STILLING THE STORM  — MATTHEW 8: 23–27 

Have you ever been well and truly rebuked, and it was right that you were? It doesn’t feel great, it bristles, but eventually you know it was the appropriate thing to have happened to you.

The synoptic gospels, meaning Mathew, Mark and Luke, all record the story of the stilling of the storm. Jesus had just rebuked the impulsive scribe and the half-hearted disciple, and now He rebukes the storms of nature and His fearful crew.

The disciples here become more aware of the awesome power and authority of their Lord. Evidently, when they awaken Him they did not expect to see Jesus’ unparalleled display of power over nature. He exercises authority over nature in the midst of fear and uncertainty.

Let’s get to the story, and there is something I want to highlight now. Jesus said (in verse 18) that they were to all cross over to the other side. On a clear day you can easily see the hills on the other side. On a clear day, with a gentle wind, the crossing is child’s play for experienced fishermen, and there were a few there. After deciding who was ready and willing to follow Jesus to the other side, Jesus closest disciples follow Him into the boat.

When He got into the boat, His disciples followed Him Matthew 8:23

Jesus got into the fishing boat his leadership seen in Him getting in the boat first with His disciples willingness to follow Jesus no matter the cost. His disciples were not merely the twelve. Mark mentions (4:36) that other boats followed along also. They followed Jesus not knowing what to expect except an opportunity to hear His Word, to witness His work, and to enjoy His companionship. They did not know what the future held, but were going to learn who holds the future.

Crossing to the other side with Jesus was not going to be easy sailing as we learn:

And behold, there arose a great storm on the sea, so that the boat was being covered with the waves; but Jesus Himself was asleep. Matthew 8:24

The Sea of Galilee is an unusual body of water. The pear-shaped lake is small – eight miles wide and 13 miles from north to south but it is only 150 feet deep and is 680 feet below sea level.

Water gushing down from the mountain plateau including the 9,200 feet Mt. Herman, cut deep ravines. These ravines act like great funnels drawing violent wind down from the heights onto the lake without warning.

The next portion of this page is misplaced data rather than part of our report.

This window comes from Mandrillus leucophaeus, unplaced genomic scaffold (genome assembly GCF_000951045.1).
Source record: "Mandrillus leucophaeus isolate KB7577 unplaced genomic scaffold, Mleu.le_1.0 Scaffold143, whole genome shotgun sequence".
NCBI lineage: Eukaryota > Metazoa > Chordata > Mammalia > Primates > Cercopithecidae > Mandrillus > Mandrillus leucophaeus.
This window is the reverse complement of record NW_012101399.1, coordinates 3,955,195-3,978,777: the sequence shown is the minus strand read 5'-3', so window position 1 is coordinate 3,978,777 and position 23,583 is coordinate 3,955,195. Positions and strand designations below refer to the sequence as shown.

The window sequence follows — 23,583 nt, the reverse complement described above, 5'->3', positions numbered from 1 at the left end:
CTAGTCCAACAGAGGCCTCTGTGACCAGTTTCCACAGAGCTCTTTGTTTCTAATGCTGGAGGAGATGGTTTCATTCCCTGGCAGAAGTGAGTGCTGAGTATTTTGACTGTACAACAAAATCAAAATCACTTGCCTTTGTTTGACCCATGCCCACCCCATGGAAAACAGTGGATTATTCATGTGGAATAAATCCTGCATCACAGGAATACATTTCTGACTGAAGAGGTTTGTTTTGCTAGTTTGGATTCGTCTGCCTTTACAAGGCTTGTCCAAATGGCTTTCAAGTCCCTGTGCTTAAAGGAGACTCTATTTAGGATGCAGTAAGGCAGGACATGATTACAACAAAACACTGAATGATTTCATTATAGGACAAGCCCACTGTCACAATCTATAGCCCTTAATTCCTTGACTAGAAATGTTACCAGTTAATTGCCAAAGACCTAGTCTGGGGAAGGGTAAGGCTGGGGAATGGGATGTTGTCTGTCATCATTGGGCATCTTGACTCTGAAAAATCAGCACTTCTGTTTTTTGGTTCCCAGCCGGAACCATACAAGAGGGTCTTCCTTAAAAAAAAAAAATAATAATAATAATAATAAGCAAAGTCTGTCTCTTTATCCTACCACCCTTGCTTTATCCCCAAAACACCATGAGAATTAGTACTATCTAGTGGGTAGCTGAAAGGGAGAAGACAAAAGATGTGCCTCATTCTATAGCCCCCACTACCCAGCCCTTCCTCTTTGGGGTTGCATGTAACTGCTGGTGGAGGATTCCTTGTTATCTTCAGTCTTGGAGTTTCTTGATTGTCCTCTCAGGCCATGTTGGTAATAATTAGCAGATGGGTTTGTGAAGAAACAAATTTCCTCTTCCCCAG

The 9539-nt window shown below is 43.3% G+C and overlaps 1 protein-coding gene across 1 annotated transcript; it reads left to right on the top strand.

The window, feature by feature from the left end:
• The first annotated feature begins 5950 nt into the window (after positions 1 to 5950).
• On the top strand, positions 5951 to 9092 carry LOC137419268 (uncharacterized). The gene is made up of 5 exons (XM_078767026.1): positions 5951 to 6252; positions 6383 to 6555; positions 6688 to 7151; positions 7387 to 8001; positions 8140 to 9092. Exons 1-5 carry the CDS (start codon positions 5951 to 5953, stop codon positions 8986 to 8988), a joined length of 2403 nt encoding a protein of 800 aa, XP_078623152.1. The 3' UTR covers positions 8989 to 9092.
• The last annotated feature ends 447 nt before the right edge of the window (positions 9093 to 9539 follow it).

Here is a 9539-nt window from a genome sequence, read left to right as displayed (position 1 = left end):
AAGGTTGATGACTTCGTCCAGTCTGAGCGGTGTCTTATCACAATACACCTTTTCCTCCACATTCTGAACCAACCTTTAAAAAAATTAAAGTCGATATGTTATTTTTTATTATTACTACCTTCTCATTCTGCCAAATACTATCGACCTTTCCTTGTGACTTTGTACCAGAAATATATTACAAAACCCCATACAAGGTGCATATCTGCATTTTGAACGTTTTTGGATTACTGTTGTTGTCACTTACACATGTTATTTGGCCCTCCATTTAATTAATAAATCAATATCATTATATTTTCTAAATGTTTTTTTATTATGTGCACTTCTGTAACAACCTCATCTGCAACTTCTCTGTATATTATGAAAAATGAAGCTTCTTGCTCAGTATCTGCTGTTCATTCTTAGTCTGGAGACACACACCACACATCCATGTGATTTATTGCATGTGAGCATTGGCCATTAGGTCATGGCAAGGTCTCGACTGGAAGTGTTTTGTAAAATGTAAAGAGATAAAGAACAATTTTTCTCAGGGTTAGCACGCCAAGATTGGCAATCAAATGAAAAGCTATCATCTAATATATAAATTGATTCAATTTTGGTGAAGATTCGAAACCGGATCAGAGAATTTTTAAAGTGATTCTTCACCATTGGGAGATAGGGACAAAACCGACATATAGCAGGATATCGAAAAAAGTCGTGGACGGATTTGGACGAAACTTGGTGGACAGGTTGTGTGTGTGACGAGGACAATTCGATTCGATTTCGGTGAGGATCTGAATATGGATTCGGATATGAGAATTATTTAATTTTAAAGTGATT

The word Behold, indicates the suddenness of this storm. All day, not a breath of air, and the sultry heat was like a furnace steaming the air up. A cool breeze as evening comes, is pulled off the mountains into the vacuum created by the super heated air vacating the surface. Faster and faster the displacement takes place until it becomes a gale shooting down the ravines and rushing across the lake. The whipping turbulence catches up the water and waves begin to mount up. White- headed waves crash against the small boat then the wild whistling blast forms billows that, just as our text says, covered the boat with waves. Suddenly storms could stir the water into violent 20 foot waves.

In recent times, waves have been recorded at higher than twenty-five feet. Waves are measured from the back, so we’re talking about a face of perhaps thirty five feet.

The intensity of the wind stirred the sea until the whole boat shook as if experiencing an earthquake. The Greek word used here translated great storm is seismus megas. Recognise our words seismograph and seismology, there?

The severity of the storm is understood because even veteran seamen such as Peter, Andrew, James, and John are bailing water fast as they can and screaming stuff about how they are about to die. It must have been terrifying. Yet, back of the boat, on a cushion, Jesus is fast asleep, seemingly oblivious to impending doom. The little boat is up and down like a toy, nature raging against it. The men are screaming with fear, but our Lord Jesus is calmly sleeping. These verses speak volumes as to the humanity and divinity of Jesus.

He was exhausted, having ministered to the edge of His human strength, which was characteristic. His body, mind, emotions, and spirit were fully drained and He was very, very tired. His deep sleep was also a sign of a calm conscience, a pure heart, and total confidence in His Father.

And they came to Him and woke Him, saying, “Save us, Lord; we are perishing! Matthew 8:25